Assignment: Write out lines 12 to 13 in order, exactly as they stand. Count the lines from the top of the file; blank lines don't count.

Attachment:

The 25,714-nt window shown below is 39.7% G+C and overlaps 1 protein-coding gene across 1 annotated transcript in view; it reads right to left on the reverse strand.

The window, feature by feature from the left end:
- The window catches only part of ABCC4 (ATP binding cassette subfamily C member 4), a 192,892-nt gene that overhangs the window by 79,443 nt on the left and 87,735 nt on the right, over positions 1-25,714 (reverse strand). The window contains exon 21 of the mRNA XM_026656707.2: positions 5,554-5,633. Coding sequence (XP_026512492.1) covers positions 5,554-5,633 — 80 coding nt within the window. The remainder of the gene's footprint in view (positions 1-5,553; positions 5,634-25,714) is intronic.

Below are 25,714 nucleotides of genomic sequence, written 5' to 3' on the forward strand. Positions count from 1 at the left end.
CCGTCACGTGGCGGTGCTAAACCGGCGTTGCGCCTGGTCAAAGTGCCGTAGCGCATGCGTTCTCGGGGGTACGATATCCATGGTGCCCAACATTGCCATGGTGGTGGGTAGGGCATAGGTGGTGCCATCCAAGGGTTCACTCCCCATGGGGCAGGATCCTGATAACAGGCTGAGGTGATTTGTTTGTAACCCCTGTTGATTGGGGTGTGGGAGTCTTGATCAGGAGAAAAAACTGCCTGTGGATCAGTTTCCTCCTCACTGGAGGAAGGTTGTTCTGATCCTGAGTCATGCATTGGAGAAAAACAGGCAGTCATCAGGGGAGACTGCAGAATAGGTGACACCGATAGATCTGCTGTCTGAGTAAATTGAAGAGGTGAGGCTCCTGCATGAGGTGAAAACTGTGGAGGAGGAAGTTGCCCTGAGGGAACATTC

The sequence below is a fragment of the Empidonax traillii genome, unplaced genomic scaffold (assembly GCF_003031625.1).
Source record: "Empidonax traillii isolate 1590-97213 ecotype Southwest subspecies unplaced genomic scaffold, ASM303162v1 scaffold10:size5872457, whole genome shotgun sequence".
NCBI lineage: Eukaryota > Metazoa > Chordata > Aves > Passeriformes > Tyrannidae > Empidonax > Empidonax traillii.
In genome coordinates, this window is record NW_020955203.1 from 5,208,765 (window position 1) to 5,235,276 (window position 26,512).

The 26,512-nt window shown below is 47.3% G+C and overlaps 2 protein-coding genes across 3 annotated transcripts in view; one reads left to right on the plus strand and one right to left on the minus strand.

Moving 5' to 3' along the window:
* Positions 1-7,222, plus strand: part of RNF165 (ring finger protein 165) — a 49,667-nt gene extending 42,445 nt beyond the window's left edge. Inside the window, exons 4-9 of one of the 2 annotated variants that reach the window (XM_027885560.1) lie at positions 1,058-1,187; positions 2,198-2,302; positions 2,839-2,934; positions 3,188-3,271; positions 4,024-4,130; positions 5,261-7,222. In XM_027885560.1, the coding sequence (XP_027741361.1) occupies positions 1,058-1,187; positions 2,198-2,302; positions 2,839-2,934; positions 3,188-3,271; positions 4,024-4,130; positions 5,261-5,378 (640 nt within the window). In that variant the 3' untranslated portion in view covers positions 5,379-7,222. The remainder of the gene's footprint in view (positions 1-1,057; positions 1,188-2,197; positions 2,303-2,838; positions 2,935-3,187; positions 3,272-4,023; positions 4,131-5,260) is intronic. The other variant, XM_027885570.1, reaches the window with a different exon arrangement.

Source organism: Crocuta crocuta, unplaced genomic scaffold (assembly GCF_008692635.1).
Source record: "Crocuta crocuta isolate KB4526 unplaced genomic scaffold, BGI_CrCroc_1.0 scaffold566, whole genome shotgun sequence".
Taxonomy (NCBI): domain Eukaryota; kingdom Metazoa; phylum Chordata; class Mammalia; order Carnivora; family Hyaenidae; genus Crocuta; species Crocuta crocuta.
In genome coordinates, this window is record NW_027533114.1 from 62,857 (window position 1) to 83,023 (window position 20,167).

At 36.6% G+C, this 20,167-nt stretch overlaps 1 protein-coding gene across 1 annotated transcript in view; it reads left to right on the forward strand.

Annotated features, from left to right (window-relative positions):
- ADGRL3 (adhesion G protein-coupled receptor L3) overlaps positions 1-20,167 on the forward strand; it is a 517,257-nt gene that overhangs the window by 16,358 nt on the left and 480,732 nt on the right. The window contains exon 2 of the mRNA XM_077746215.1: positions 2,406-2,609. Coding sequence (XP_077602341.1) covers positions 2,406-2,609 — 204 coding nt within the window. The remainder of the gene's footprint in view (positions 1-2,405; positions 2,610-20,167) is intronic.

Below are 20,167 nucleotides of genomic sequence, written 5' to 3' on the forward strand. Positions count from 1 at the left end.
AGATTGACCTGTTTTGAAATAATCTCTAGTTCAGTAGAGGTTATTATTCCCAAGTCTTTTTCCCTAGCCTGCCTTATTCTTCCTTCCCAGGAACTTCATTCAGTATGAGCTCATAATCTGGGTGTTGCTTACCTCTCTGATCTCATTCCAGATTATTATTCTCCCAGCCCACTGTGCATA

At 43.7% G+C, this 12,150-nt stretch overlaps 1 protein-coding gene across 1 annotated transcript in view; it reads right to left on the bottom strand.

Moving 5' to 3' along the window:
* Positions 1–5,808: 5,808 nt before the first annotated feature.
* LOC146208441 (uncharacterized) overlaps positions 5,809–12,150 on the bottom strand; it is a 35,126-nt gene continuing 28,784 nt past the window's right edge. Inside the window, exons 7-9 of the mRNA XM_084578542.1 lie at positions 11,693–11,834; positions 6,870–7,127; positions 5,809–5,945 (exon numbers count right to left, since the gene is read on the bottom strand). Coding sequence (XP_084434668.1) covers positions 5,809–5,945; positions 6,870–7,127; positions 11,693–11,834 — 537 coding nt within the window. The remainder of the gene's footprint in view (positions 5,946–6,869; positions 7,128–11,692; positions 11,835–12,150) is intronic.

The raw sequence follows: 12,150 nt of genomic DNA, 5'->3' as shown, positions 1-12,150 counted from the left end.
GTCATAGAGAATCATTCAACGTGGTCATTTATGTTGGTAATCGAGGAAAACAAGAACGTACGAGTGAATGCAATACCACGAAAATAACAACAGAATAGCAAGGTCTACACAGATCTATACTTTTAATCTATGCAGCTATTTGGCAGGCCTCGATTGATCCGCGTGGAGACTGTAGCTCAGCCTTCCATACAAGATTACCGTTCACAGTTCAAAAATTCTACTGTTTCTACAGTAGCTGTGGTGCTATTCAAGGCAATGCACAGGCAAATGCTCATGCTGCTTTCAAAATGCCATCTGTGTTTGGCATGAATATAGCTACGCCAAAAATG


* Positions 1-7,222, plus strand: part of RNF165 (ring finger protein 165) — a 49,667-nt gene extending 42,445 nt beyond the window's left edge. Inside the window, exons 4-9 of one of the 2 annotated variants that reach the window (XM_027885560.1) lie at positions 1,058-1,187; positions 2,198-2,302; positions 2,839-2,934; positions 3,188-3,271; positions 4,024-4,130; positions 5,261-7,222. In XM_027885560.1, the coding sequence (XP_027741361.1) occupies positions 1,058-1,187; positions 2,198-2,302; positions 2,839-2,934; positions 3,188-3,271; positions 4,024-4,130; positions 5,261-5,378 (640 nt within the window). In that variant the 3' untranslated portion in view covers positions 5,379-7,222. The remainder of the gene's footprint in view (positions 1-1,057; positions 1,188-2,197; positions 2,303-2,838; positions 2,935-3,187; positions 3,272-4,023; positions 4,131-5,260) is intronic. The other variant, XM_027885570.1, reaches the window with a different exon arrangement.

Source organism: Crocuta crocuta, unplaced genomic scaffold (assembly GCF_008692635.1).